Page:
The Evaluation and Optimization to the Higher Educational Resource Allocation

The Evaluation and Optimization to the Higher Educational Resource Allocation

Shaohua Cheng (Department of Mathematics and Physics, Zhengzhou Institute of Aeronautical Industry Management, Henan, China & Coordinative Innovation Center for Aviation Economic Development, Henan Aviation Economy Research Center, Henan, China) and Yongwei Zhou (Department of Mathematics and Physics, Zhengzhou Institute of Aeronautical Industry Management, Henan, China & Coordinative Innovation Center for Aviation Economic Development, Henan Aviation Economy Research Center, Henan, China)
DOI: 10.4018/IJCINI.2015010105
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Abstract

The paper regards the 42 undergraduate colleges (the independent colleges are not included) of Henan province by the end of 2013 as the object of research, builds the composite indicator rank model of undergraduate colleges' educational resource allocation. On this basis, the authors use the score of integrated factor as the rank of composite indicator. In addition, they cluster to the educational resource allocation of 42 undergraduate colleges by use of cluster analysis under the new factors, and the 42 undergraduate colleges are divided into 4 classes. Finally, according to result of cluster analysis and factor scores, the authors put forward the related suggestion of optimizing educational resource allocation for each cluster colleges.
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1. Introduction

Higher education is the professional education after one finished secondary education; it is the social activity of training advanced professional personnel. While undergraduate education is the cornerstone of the whole higher education, the education resource of undergraduate colleges are the material basis of keeping the undergraduate education’s survival and development [Yan, 2012], their allocation and utilization level has the significant influence on the quality of undergraduate education, so it is of great importance in evaluating the higher education’s allocation situation.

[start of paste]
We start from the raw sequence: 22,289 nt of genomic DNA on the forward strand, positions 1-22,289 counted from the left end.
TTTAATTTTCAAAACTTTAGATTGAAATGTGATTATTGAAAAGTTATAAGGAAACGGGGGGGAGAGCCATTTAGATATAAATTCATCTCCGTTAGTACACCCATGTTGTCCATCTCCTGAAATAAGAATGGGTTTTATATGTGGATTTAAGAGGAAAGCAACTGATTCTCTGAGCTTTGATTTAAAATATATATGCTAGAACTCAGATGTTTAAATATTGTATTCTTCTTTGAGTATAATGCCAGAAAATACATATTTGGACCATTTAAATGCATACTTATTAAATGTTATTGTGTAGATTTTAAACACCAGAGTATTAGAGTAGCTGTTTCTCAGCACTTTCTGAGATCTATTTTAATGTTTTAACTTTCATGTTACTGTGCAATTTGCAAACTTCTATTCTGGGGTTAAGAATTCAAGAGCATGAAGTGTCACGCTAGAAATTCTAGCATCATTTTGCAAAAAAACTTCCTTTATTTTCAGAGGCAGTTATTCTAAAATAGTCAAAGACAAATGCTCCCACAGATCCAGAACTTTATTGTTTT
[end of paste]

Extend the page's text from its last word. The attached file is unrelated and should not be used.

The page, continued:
Nowadays, the computer is a significant part of the learner’s daily life. It is, by now, inevitable that methods of teaching and learning should include E- learning components that are based on the computer environment. This new pedagogy, in the case of science teaching and learning, employs: High-order thinking and learning skills, a constructivist approach to science teaching and learning, and information, communication, and scientific literacy skills using digital means and advanced technologies. Teaching in an E-learning environment can contribute to the ability to teach, the ability to learn and most important to bridge between two main components in the classroom, the teacher and the learner. E-learning provides different environments for learners with dynamic, interactive, nonlinear access to a wide range of information (text, graphics, and animation) as well as to self-directed learning in online communication e-mail and forums.

With the help of cloud computing [Xu, 2015(a); Luo, 2011; Hu, 2014], internet of things [Wei, 2015; Xu, 2015(b)], and big data [Xu, 2014; L. Wang, 2013], Informal learning is a longstanding mode of developing personal efficacy, because individuals – as social animals – learn in different contexts, including their interactions with other people, their experiences, and so forth. Informal learning is far from being a new concept. During the first half of the twentieth century, several definitions emerge, with yet more appearing at the turn of the century. Today, informal learning is again becoming the center of discussion for several reasons. First, the Bologna process recognizes informal learning as a basic element in lifelong learning. Second, a necessity to apply learning from observation and experience exists. Third, the emergence of the Internet, mobile devices, and Web 2.0 tools facilitates informal learning. The recognition of in formal learning in the workplace is especially relevant, on account of a number of factors. For example, informal learning enhances employability and produces positive benefits for managers and companies. Furthermore, informal learning may help to develop task-oriented skills and knowledge, and to communicate social norms and favorable patterns of behavior. Informal learning also gives employees the opportunity to learn and keep their skills up to date as part of the overall workplace culture rather than just a training regime. These issues lead to an interest in informal learning in the corporate world, emanating from the desire to capitalize on the intellectual assets of the workforce, to manage organizational knowledge, and to recognize that informal learning may prove to be a cost-effective way to develop competencies.

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